RD Laing’s Theory Of The Limits Of Madness

Psychiatry has not always been a controversial field of work, but what is clear is that it has always had a direct effect on the lives of many people. That is why, especially in the first half of the 20th century, the way in which health institutions managed the treatment of people with mental disorders began to be vigorously questioned.

One of the representatives of this current of demands was Ronald David Laing, a controversial Scottish psychiatrist who dedicated a good part of his life to questioning the limits of psychiatry and madness as a concept.

    Who was RD Laing? Short biography

    RD Laing was born in Glasgow in 1927. He studied medicine in the same city and later worked as a psychiatrist in the British Army, where he became interested in researching the role of stress in mental health.

    In the year 1965. RD Laing opened the Philadelphia Association, an institution that offers training to mental health professionals and, at the same time, treatment to patients. In addition, he opened a project in which therapists and patients lived together.

    Laing’s goal was to push for psychiatry to adopt a much more humanistic approach that also considered the cultural and psychosocial aspects of the experience of mental disorder. However, when proposing alternatives, he could only indicate the directions in which progress could be made, without actually developing them.

    RD Laing’s theory of madness

    Laing believed that there is no categorical boundary separating sanity from madness. This principle was opposed to psychiatric practice of the time, which until well into the 20th century consisted in part of overcrowding patients in psychiatric centers with few resources; Fundamentally, an attempt was made to isolate people with mental disorders from the rest of the population, a way of hiding a social problem, while at the same time they were medicated to simply treat problems that, as it was understood, were individual and not collective.

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    On the other hand, this idea according to which madness and normality are part of the same spectrum It matched well with the theoretical proposal of psychoanalysis. However, the current initiated by Sigmund Freud also presented ideas that in the eyes of the defenders of antipsychiatry are limiting, since it establishes a strong determinism in which the environmental influence of the past conditions us and practically forces us to protect our consciousness from thoughts. and memories that can cause our entire mental life to periodically enter into severe crises.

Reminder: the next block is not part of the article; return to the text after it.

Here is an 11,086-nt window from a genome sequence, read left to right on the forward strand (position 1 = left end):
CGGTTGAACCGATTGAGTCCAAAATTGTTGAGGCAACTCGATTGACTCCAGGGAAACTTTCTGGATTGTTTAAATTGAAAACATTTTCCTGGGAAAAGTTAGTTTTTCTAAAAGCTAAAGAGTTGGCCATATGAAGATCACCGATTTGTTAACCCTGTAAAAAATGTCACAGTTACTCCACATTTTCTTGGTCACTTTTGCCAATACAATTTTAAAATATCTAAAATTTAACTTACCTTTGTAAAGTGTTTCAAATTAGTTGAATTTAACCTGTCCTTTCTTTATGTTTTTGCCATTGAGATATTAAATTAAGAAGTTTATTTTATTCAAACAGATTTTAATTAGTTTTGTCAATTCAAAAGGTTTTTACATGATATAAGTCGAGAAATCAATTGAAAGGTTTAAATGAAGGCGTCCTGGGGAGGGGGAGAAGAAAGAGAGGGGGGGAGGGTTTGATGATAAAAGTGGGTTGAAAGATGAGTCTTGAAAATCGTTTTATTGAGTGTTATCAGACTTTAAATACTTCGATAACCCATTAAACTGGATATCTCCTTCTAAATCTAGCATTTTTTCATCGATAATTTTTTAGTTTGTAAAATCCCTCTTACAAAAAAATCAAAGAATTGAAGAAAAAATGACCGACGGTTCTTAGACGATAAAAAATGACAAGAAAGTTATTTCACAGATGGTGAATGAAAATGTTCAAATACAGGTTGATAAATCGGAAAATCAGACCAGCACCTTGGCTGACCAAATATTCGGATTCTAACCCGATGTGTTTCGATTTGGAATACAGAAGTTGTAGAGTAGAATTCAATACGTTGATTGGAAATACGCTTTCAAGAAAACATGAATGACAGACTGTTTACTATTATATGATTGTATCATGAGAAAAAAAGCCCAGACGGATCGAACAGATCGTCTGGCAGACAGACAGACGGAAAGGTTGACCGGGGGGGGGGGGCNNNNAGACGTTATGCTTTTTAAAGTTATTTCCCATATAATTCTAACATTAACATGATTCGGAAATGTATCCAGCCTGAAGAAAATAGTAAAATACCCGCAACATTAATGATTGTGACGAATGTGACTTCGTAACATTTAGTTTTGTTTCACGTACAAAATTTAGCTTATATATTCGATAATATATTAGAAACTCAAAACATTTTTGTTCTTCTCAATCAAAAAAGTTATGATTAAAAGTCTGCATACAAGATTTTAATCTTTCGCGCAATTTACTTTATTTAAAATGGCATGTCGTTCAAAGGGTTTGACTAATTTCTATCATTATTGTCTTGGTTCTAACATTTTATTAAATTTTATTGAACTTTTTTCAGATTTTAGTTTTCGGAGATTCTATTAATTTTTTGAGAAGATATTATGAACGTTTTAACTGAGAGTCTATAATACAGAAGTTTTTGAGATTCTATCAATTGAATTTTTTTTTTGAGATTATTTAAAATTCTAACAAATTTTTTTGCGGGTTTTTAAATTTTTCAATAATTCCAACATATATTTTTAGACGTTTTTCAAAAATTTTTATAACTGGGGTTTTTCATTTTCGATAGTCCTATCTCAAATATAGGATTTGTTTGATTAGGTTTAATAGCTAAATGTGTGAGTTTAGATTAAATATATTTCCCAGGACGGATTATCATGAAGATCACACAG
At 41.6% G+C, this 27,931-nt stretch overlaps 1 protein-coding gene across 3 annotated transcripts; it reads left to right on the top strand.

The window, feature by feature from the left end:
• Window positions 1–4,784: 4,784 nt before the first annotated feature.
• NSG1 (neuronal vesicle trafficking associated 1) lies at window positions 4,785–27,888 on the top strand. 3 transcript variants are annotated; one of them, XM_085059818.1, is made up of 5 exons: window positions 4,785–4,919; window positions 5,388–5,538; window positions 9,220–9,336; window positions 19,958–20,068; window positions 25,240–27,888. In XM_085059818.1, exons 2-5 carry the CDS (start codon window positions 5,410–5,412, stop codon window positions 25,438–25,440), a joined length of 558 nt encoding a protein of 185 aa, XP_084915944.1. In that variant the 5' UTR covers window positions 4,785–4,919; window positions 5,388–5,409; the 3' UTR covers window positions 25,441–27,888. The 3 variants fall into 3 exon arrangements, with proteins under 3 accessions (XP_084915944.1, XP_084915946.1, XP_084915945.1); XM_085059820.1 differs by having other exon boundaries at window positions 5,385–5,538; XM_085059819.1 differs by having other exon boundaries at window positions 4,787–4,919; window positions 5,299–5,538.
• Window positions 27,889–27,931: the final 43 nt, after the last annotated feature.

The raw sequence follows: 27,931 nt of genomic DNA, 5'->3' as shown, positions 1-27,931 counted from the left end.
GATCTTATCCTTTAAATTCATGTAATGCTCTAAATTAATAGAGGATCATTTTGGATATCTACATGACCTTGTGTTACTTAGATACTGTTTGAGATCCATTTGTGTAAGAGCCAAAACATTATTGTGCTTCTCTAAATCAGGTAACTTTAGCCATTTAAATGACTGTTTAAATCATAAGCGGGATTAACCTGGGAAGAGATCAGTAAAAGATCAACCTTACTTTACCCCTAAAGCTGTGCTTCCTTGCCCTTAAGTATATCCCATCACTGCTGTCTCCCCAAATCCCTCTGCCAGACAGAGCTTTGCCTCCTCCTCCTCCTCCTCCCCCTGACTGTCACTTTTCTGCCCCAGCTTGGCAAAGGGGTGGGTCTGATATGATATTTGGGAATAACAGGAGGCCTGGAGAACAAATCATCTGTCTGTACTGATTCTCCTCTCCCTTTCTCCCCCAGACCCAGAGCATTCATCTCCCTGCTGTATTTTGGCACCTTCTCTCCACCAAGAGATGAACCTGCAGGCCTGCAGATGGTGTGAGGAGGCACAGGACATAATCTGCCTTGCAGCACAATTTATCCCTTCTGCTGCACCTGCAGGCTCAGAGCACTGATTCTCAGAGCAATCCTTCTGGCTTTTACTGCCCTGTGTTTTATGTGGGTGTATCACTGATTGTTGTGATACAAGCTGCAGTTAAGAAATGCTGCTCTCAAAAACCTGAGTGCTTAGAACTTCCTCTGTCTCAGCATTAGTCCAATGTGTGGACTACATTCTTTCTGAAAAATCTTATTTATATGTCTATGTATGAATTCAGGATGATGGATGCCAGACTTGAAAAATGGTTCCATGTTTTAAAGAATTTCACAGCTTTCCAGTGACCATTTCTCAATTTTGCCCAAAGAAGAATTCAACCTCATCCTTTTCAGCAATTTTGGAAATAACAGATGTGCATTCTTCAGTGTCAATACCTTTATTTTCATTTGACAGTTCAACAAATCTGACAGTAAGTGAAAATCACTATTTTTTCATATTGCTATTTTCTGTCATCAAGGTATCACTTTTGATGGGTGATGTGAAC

Thus, RD Laing’s theory of the limits of madness was different from both hegemonic psychiatry and psychoanalysis.

    Against the stigmatization of the disease

    Laing noted that although mental illness has always generated stigmatization, the way psychiatry treats patients can also feed and perpetuate that depersonalization and contempt.

    For this psychiatrist, for example, schizophrenia, being the serious mental illness that we all know, is not so much an internal problem of the person as oran understandable reaction to facts that cannot be accepted, which are too disturbing. Thus, to understand the disorder well, one must know the cultural filter through which the person experiences their life.

    That is to say, according to Laing’s theory, mental disorder is nothing more than an expression of anguish, something linked to one’s own experiences and not to failures that can only be explained by examining the brain. That is why it is necessary to study social and cultural dynamics, the way in which the environment affects the person.

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    Laing’s ideas lead us to think that psychosis is, in reality, attempts to express oneself of the person with schizophrenic-type disorders, and therefore they are not in themselves something bad, something that deserves the exclusion of that person from the rest of society.

    Psychotherapy without drugs

    Since for RD Laing the disorder does not have an original cause in the brain, but rather in interaction, it does not make sense to base therapeutic interventions on medication and the use of psychotropic drugs. This was a widespread idea among anti-psychiatry advocates, and he defended it vehemently. As a substitute, Laing attempted to undertake initiatives to understand the symbolism that is expressed through the symptoms of mental disorder.

    This approach was controversial, since would mean leaving many patients without relief in exchange for postponing their solution until the internal logic of his problem was understood.

    On the other hand, Laing’s ideas continue to be seriously questioned today, since there is no evidence that mental disorders have causes that operate in a symbolic way. However, the pressure that he and his anti-psychiatry colleagues exerted to improve the living conditions of patients has borne fruit, and psychiatry currently provides much better treatment to these people.